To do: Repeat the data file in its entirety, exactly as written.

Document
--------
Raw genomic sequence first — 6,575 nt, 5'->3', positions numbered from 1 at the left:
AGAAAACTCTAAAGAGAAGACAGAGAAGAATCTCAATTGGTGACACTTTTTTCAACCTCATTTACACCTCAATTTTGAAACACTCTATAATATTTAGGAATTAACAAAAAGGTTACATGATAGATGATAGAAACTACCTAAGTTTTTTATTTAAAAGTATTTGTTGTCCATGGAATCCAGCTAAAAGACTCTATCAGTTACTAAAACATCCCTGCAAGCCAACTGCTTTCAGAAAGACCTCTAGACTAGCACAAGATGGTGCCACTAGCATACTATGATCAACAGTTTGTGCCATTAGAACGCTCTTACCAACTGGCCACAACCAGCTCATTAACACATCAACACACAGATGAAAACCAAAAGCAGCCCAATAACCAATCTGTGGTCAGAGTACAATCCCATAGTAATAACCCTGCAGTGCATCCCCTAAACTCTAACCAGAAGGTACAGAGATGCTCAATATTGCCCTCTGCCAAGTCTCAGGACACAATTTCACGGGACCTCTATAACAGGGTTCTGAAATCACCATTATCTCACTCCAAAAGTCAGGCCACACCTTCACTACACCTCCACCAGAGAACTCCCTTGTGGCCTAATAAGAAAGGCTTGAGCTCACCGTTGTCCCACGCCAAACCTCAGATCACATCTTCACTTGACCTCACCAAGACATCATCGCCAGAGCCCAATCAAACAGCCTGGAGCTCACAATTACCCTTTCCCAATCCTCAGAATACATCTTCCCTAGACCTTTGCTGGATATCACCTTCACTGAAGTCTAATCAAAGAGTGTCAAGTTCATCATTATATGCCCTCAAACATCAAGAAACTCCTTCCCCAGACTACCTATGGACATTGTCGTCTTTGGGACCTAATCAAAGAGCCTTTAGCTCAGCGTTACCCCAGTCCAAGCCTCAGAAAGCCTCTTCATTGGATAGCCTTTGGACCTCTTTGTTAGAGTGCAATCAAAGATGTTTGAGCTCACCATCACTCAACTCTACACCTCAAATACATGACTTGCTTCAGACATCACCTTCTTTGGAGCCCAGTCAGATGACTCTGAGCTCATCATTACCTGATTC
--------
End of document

Raw genomic sequence first — 6,575 nt, 5'->3', positions numbered from 1 at the left:
AGAAAACTCTAAAGAGAAGACAGAGAAGAATCTCAATTGGTGACACTTTTTTCAACCTCATTTACACCTCAATTTTGAAACACTCTATAATATTTAGGAATTAACAAAAAGGTTACATGATAGATGATAGAAACTACCTAAGTTTTTTATTTAAAAGTATTTGTTGTCCATGGAATCCAGCTAAAAGACTCTATCAGTTACTAAAACATCCCTGCAAGCCAACTGCTTTCAGAAAGACCTCTAGACTAGCACAAGATGGTGCCACTAGCATACTATGATCAACAGTTTGTGCCATTAGAACGCTCTTACCAACTGGCCACAACCAGCTCATTAACACATCAACACACAGATGAAAACCAAAAGCAGCCCAATAACCAATCTGTGGTCAGAGTACAATCCCATAGTAATAACCCTGCAGTGCATCCCCTAAACTCTAACCAGAAGGTACAGAGATGCTCAATATTGCCCTCTGCCAAGTCTCAGGACACAATTTCACGGGACCTCTATAACAGGGTTCTGAAATCACCATTATCTCACTCCAAAAGTCAGGCCACACCTTCACTACACCTCCACCAGAGAACTCCCTTGTGGCCTAATAAGAAAGGCTTGAGCTCACCGTTGTCCCACGCCAAACCTCAGATCACATCTTCACTTGACCTCACCAAGACATCATCGCCAGAGCCCAATCAAACAGCCTGGAGCTCACAATTACCCTTTCCCAATCCTCAGAATACATCTTCCCTAGACCTTTGCTGGATATCACCTTCACTGAAGTCTAATCAAAGAGTGTCAAGTTCATCATTATATGCCCTCAAACATCAAGAAACTCCTTCCCCAGACTACCTATGGACATTGTCGTCTTTGGGACCTAATCAAAGAGCCTTTAGCTCAGCGTTACCCCAGTCCAAGCCTCAGAAAGCCTCTTCATTGGATAGCCTTTGGACCTCTTTGTTAGAGTGCAATCAAAGATGTTTGAGCTCACCATCACTCAACTCTACACCTCAAATACATGACTTGCTTCAGACATCACCTTCTTTGGAGCCCAGTCAGATGACTCTGAGCTCATCATTACCTGATTC